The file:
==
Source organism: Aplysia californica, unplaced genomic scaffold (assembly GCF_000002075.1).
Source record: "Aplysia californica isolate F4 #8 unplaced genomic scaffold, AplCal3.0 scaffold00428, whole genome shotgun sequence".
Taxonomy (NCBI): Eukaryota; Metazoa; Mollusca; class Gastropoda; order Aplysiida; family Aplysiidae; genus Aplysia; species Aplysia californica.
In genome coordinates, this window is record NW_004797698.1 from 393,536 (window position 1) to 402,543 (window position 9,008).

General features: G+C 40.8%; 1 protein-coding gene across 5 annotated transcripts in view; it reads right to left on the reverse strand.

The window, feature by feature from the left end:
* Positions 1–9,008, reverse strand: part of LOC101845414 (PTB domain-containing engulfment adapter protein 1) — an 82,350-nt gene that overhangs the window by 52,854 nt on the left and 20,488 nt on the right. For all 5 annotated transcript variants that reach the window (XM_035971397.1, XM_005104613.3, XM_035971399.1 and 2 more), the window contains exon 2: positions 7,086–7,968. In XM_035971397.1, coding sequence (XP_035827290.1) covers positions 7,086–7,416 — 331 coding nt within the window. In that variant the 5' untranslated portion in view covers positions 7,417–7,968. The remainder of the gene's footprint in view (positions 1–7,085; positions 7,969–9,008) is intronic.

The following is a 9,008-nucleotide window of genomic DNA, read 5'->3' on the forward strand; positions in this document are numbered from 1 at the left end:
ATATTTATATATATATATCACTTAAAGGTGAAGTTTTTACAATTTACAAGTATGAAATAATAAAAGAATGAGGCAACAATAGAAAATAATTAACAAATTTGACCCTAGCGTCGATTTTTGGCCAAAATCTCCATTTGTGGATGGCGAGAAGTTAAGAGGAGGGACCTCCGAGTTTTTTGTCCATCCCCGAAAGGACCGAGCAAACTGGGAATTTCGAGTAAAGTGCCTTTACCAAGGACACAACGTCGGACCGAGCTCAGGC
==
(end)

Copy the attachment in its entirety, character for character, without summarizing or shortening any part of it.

Source organism: Aplysia californica, unplaced genomic scaffold (assembly GCF_000002075.1).
Source record: "Aplysia californica isolate F4 #8 unplaced genomic scaffold, AplCal3.0 scaffold00428, whole genome shotgun sequence".
Taxonomy (NCBI): Eukaryota; Metazoa; Mollusca; class Gastropoda; order Aplysiida; family Aplysiidae; genus Aplysia; species Aplysia californica.
In genome coordinates, this window is record NW_004797698.1 from 393,536 (window position 1) to 402,543 (window position 9,008).

General features: G+C 40.8%; 1 protein-coding gene across 5 annotated transcripts in view; it reads right to left on the reverse strand.

The window, feature by feature from the left end:
* Positions 1–9,008, reverse strand: part of LOC101845414 (PTB domain-containing engulfment adapter protein 1) — an 82,350-nt gene that overhangs the window by 52,854 nt on the left and 20,488 nt on the right. For all 5 annotated transcript variants that reach the window (XM_035971397.1, XM_005104613.3, XM_035971399.1 and 2 more), the window contains exon 2: positions 7,086–7,968. In XM_035971397.1, coding sequence (XP_035827290.1) covers positions 7,086–7,416 — 331 coding nt within the window. In that variant the 5' untranslated portion in view covers positions 7,417–7,968. The remainder of the gene's footprint in view (positions 1–7,085; positions 7,969–9,008) is intronic.

The following is a 9,008-nucleotide window of genomic DNA, read 5'->3' on the forward strand; positions in this document are numbered from 1 at the left end:
ATATTTATATATATATATCACTTAAAGGTGAAGTTTTTACAATTTACAAGTATGAAATAATAAAAGAATGAGGCAACAATAGAAAATAATTAACAAATTTGACCCTAGCGTCGATTTTTGGCCAAAATCTCCATTTGTGGATGGCGAGAAGTTAAGAGGAGGGACCTCCGAGTTTTTTGTCCATCCCCGAAAGGACCGAGCAAACTGGGAATTTCGAGTAAAGTGCCTTTACCAAGGACACAACGTCGGACCGAGCTCAGGC